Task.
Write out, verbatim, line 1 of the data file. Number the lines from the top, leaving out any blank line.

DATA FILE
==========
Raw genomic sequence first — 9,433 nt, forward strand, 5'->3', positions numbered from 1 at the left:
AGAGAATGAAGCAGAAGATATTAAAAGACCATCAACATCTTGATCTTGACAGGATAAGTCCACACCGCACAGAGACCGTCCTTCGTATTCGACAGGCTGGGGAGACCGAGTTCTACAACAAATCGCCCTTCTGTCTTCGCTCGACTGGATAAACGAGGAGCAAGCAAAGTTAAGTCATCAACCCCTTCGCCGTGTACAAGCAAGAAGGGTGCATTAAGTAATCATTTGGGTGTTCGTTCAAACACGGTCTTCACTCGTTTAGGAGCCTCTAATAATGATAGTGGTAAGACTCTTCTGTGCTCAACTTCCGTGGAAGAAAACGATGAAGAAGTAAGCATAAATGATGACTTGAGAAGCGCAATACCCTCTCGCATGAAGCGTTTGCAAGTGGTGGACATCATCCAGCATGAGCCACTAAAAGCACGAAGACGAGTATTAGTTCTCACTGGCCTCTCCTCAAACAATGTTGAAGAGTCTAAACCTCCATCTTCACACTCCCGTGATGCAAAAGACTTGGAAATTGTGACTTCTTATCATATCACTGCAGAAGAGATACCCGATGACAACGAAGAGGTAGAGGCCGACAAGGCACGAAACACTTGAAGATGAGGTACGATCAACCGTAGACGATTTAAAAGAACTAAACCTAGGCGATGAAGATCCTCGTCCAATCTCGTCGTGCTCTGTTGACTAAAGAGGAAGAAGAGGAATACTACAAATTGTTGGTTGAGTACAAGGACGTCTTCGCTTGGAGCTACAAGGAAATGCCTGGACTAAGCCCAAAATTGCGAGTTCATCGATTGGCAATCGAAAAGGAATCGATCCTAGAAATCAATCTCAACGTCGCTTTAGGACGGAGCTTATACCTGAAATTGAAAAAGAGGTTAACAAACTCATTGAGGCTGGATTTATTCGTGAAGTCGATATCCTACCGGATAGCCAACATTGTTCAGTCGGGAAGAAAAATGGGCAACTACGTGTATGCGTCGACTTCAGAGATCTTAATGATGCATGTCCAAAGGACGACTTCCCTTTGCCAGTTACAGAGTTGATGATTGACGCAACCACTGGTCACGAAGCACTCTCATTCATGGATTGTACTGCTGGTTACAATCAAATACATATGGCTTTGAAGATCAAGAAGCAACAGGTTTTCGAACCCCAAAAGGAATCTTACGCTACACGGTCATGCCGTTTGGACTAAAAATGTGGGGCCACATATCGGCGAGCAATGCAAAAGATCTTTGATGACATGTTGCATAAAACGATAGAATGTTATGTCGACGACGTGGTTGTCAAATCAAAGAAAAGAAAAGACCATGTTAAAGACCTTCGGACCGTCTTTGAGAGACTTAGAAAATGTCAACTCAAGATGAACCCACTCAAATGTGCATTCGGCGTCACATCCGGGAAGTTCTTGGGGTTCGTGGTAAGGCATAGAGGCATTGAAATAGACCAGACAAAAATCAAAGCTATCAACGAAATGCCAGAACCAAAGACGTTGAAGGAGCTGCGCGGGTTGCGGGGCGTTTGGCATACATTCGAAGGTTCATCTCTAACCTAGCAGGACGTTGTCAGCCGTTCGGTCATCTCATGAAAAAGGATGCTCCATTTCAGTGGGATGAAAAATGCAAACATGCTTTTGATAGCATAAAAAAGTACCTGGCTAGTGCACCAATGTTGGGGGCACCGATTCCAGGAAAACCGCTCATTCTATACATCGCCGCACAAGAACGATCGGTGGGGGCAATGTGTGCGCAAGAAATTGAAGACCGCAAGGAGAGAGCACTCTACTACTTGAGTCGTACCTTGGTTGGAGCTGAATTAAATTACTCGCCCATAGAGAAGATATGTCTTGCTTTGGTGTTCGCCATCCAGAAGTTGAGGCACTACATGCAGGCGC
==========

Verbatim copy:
Raw genomic sequence first — 9,433 nt, forward strand, 5'->3', positions numbered from 1 at the left: